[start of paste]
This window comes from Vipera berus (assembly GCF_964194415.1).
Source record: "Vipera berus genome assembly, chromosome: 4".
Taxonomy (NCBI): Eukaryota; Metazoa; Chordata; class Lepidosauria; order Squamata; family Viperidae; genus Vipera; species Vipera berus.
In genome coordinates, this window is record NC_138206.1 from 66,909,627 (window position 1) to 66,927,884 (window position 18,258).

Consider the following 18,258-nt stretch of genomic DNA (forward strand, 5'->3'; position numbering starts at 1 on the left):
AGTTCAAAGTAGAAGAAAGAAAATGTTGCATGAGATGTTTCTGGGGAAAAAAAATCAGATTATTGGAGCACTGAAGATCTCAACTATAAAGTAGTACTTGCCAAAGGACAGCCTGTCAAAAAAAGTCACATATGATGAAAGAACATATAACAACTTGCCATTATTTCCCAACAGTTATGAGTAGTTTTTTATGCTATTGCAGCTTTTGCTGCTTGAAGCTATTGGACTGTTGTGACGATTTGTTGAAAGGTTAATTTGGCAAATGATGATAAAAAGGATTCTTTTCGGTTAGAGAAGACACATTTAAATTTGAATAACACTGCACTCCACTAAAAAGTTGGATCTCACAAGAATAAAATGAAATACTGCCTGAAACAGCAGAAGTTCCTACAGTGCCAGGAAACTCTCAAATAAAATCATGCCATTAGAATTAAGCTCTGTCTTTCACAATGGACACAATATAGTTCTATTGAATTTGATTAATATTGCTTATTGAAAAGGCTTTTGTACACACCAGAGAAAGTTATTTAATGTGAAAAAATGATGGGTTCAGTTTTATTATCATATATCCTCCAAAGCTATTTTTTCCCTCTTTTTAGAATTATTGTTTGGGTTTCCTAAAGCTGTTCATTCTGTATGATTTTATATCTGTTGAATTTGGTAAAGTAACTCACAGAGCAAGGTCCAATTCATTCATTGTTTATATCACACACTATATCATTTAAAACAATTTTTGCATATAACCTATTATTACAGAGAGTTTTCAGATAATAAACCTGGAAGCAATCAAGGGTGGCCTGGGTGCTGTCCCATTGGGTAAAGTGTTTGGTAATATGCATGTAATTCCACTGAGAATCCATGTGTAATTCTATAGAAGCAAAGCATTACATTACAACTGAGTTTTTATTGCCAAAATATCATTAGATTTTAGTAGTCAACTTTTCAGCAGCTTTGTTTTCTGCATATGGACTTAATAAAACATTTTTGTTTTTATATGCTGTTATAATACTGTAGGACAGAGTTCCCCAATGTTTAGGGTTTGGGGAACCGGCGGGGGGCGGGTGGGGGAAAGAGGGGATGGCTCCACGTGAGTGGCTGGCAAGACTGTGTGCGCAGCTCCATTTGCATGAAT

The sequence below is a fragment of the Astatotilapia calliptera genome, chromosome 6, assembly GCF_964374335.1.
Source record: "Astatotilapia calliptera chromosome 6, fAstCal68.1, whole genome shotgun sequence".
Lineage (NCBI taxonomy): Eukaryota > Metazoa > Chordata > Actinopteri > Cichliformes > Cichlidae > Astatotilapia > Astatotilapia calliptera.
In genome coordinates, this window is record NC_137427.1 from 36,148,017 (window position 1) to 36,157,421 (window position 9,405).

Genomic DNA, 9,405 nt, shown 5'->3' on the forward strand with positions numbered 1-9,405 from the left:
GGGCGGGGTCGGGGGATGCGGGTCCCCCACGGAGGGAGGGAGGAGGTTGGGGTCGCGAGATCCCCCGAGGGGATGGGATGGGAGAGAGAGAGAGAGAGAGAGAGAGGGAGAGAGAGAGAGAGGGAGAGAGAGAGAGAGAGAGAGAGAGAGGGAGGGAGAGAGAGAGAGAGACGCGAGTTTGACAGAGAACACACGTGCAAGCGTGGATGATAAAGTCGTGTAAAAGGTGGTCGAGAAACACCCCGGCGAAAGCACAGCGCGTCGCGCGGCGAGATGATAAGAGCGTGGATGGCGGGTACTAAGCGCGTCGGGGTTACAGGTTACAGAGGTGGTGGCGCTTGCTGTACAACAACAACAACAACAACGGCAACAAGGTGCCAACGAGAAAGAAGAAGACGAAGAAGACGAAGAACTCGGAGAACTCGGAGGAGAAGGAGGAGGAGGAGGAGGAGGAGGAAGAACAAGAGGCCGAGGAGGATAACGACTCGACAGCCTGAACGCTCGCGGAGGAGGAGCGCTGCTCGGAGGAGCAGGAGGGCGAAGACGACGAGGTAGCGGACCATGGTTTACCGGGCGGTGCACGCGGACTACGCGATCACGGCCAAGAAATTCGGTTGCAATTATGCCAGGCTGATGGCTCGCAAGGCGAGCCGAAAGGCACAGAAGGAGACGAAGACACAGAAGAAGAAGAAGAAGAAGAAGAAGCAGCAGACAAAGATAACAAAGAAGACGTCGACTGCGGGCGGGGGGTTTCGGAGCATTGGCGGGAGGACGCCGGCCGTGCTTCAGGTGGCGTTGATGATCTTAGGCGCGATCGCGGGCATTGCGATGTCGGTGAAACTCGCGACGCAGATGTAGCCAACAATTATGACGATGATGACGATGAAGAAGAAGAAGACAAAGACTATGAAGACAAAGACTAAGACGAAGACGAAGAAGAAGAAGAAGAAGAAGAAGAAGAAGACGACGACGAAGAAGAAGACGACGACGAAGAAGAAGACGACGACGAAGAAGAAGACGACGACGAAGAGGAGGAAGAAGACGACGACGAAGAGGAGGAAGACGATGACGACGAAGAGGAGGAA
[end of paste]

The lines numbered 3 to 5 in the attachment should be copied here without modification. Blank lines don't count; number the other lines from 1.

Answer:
Taxonomy (NCBI): Eukaryota; Metazoa; Chordata; class Lepidosauria; order Squamata; family Viperidae; genus Vipera; species Vipera berus.
In genome coordinates, this window is record NC_138206.1 from 66,909,627 (window position 1) to 66,927,884 (window position 18,258).

Consider the following 18,258-nt stretch of genomic DNA (forward strand, 5'->3'; position numbering starts at 1 on the left):